If you die without a will the law decides who inherits your estate!
If you don’t make a will, then the law decides who gets your estate, not you! And, don’t think that the law necessarily will do as you wanted. For example, the estate of a married couple will not necessarily pass to the surviving spouse outright. And, if you are not married, it is very unlikely that your partner (‘common law spouse’) will get anything! Here, we take a look at the basic principles around intestacy (the term used to describe when we die without a will), and critically we look at who gets what in those circumstances.
What is intestacy?
Intestacy is when we die without having made a will, or, we have made a will but it is deemed invalid for some reason. We are termed to have ‘died intestate’.
Who decides where my estate goes if I die without a Will?
If we die without a will, then the law sets out a hierarchy of beneficiaries who take our estate in order of priority (see below).
Does any wishes I made family aware of count for anything?
No! The only way to guarantee your estate passes to the right people is to make a will. Talking to relatives before your death counts for nothing!
What if I die married but have no children?
In those circumstances, your surviving spouse would get everything.
What if I die married and also leave children?
In those circumstances, your spouse does NOT necessarily get everything. Instead, your estate is divided:-
- First £270,000 to spouse
- Personal items to spouse
- Balance (if any) – half to spouse and half to children
What if I die without a Will but I was not married?
The order of priority when we die intestate unmarried is as follows:-
- Parents; otherwise
- Siblings (brothers & sisters); otherwise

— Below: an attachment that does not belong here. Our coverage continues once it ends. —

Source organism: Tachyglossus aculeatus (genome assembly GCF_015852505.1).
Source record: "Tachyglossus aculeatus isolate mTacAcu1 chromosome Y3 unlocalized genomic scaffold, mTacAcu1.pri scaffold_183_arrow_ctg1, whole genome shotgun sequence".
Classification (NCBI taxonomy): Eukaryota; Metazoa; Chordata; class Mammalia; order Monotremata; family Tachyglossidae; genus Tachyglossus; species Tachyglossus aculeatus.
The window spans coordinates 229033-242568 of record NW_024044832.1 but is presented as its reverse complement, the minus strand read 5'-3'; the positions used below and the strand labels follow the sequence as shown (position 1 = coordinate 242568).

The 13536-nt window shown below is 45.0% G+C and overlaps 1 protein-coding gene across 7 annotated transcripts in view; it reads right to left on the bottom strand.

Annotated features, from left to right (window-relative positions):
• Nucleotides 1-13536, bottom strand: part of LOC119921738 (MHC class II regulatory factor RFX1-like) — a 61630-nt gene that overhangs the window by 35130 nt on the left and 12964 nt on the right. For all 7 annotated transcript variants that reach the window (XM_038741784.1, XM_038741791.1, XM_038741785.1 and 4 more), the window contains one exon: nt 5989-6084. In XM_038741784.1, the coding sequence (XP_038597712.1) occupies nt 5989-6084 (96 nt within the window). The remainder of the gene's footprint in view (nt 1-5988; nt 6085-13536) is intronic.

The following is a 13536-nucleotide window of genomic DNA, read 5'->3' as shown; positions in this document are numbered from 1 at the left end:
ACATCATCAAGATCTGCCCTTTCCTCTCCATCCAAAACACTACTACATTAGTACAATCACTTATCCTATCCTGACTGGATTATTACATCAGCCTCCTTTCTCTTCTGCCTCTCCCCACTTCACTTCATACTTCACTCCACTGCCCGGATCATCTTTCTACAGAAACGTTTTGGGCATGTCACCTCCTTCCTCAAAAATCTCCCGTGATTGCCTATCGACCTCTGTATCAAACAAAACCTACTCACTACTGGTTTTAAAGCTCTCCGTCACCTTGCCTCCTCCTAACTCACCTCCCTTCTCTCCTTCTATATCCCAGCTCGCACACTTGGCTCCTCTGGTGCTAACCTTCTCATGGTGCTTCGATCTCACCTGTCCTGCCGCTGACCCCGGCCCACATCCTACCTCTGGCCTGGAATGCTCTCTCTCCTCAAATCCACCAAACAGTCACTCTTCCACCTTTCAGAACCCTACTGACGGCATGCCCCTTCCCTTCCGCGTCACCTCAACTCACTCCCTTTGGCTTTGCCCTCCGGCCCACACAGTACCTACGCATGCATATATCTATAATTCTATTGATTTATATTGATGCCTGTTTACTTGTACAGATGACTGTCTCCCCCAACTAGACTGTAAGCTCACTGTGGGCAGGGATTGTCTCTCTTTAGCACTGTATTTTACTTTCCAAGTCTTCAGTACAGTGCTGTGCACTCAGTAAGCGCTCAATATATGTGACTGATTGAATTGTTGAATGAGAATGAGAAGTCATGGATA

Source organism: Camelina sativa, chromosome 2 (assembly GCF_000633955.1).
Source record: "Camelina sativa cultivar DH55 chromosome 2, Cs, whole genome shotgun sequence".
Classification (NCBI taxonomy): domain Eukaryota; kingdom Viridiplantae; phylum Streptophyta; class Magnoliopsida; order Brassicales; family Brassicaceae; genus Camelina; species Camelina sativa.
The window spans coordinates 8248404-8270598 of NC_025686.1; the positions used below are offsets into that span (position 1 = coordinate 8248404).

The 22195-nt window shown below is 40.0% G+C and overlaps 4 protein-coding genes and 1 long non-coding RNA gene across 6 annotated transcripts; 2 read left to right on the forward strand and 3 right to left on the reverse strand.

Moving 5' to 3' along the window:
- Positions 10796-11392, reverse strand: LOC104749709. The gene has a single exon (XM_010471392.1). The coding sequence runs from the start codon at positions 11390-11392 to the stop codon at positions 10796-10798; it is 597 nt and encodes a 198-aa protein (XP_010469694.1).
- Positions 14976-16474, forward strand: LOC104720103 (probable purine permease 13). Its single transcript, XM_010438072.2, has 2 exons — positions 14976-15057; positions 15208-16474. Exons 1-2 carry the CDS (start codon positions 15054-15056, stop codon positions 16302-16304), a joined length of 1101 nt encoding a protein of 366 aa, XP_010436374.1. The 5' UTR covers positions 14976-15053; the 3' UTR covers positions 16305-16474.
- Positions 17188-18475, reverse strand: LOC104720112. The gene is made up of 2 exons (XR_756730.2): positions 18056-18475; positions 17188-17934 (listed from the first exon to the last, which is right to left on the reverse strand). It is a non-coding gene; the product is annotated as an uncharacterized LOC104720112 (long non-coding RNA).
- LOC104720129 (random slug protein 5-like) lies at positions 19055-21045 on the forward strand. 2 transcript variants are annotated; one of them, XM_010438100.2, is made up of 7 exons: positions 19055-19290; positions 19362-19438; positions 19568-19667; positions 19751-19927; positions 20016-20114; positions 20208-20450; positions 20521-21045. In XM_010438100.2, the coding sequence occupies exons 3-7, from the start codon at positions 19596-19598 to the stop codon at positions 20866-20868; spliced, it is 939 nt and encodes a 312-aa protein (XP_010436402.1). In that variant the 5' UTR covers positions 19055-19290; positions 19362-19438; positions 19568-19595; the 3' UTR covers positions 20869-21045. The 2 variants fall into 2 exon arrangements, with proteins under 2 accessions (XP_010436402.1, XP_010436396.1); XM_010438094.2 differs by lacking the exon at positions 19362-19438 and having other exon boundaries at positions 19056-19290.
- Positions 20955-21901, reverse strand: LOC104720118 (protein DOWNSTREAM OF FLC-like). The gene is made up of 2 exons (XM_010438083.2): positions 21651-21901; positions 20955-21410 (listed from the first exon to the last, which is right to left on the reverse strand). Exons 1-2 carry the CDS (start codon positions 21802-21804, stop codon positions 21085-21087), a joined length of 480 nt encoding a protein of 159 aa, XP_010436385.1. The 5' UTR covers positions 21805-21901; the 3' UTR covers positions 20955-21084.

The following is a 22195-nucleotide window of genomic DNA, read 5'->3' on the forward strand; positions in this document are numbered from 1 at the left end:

- Half’ siblings; otherwise
- Grandparents; otherwise
- Aunts & Uncles; otherwise
- Half’ Aunts & Uncles; otherwise
- The Crown!
Decide who gets what and make a will today!
What happens to joint assets if I die without a Will?
Joint assets (including land held as joint tenants) will generally pass automatically to the joint owners on death, and irrespective of the terms of any will, or indeed irrespective of the intestacy rules. And,
the intestacy rules are calculated excluding joint assets. So for example, a surviving spouse would get all joint assets, PLUS £270k, PLUS personal items, PLUS half of any balance if there are children.
Who will be executor to my estate if I die without a Will?
The people entitled to your estate as beneficiaries will also be entitled to apply for a grant of probate to become the ‘executors’.
What is the difference between and Administrator and an Executor?
Administrator is simply the name given to an ‘executor’ of an estate where there is no will. They do the same job! But, an executor follows the terms of the will, and an Administrator follows the rules of Intestacy.
What is Bona Vacantia?
This is the legal term used to describe a situation where someone dies without a will, and also with no living relatives (see list of priority above). When their estate passes to the Crown, it is termed ‘Bona Vacantia’ – basically meaning ‘unclaimed’.
Who deals with Bona Vacantia?
The Treasury Solicitor deals with estates where there are no living relatives (Bona Vacantia). The exception to this is where the estate is in Lancaster or Cornwall. In those circumstances, solicitors acting for the Duchies of Lancaster and Cornwall respectively will deal the estates.
Where can I see a list of unclaimed estates?
This is available at the Government website.
How long do I have to make a claim against Bona Vacantia?
You can make a claim against an unclaimed estate for up to 30 years after death. Up to 12 years after death interest is payable, and after that period, no interest would be due.
Want help around Intestacy?
If you have any questions around the area of dying without a will, do get in touch with our team of expert wills and probate solicitors.